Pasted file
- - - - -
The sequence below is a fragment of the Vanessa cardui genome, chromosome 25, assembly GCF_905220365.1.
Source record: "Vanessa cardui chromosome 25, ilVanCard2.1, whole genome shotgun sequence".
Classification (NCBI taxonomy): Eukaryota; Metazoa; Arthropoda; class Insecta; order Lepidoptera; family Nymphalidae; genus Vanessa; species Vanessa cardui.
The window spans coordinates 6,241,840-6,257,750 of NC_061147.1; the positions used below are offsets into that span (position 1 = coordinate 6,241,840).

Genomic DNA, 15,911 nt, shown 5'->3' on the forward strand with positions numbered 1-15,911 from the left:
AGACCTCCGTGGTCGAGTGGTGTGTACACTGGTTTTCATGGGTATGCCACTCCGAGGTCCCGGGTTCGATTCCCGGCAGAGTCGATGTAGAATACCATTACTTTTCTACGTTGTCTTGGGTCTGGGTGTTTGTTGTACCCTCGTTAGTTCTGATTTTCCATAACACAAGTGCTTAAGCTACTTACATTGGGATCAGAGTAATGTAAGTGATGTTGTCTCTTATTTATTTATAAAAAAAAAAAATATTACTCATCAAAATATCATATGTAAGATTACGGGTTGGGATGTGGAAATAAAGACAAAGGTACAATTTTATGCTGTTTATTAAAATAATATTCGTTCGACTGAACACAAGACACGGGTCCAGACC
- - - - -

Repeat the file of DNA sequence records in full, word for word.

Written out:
The sequence below is a fragment of the Vanessa cardui genome, chromosome 25, assembly GCF_905220365.1.
Source record: "Vanessa cardui chromosome 25, ilVanCard2.1, whole genome shotgun sequence".
Classification (NCBI taxonomy): Eukaryota; Metazoa; Arthropoda; class Insecta; order Lepidoptera; family Nymphalidae; genus Vanessa; species Vanessa cardui.
The window spans coordinates 6,241,840-6,257,750 of NC_061147.1; the positions used below are offsets into that span (position 1 = coordinate 6,241,840).

Genomic DNA, 15,911 nt, shown 5'->3' on the forward strand with positions numbered 1-15,911 from the left:
AGACCTCCGTGGTCGAGTGGTGTGTACACTGGTTTTCATGGGTATGCCACTCCGAGGTCCCGGGTTCGATTCCCGGCAGAGTCGATGTAGAATACCATTACTTTTCTACGTTGTCTTGGGTCTGGGTGTTTGTTGTACCCTCGTTAGTTCTGATTTTCCATAACACAAGTGCTTAAGCTACTTACATTGGGATCAGAGTAATGTAAGTGATGTTGTCTCTTATTTATTTATAAAAAAAAAAAATATTACTCATCAAAATATCATATGTAAGATTACGGGTTGGGATGTGGAAATAAAGACAAAGGTACAATTTTATGCTGTTTATTAAAATAATATTCGTTCGACTGAACACAAGACACGGGTCCAGACC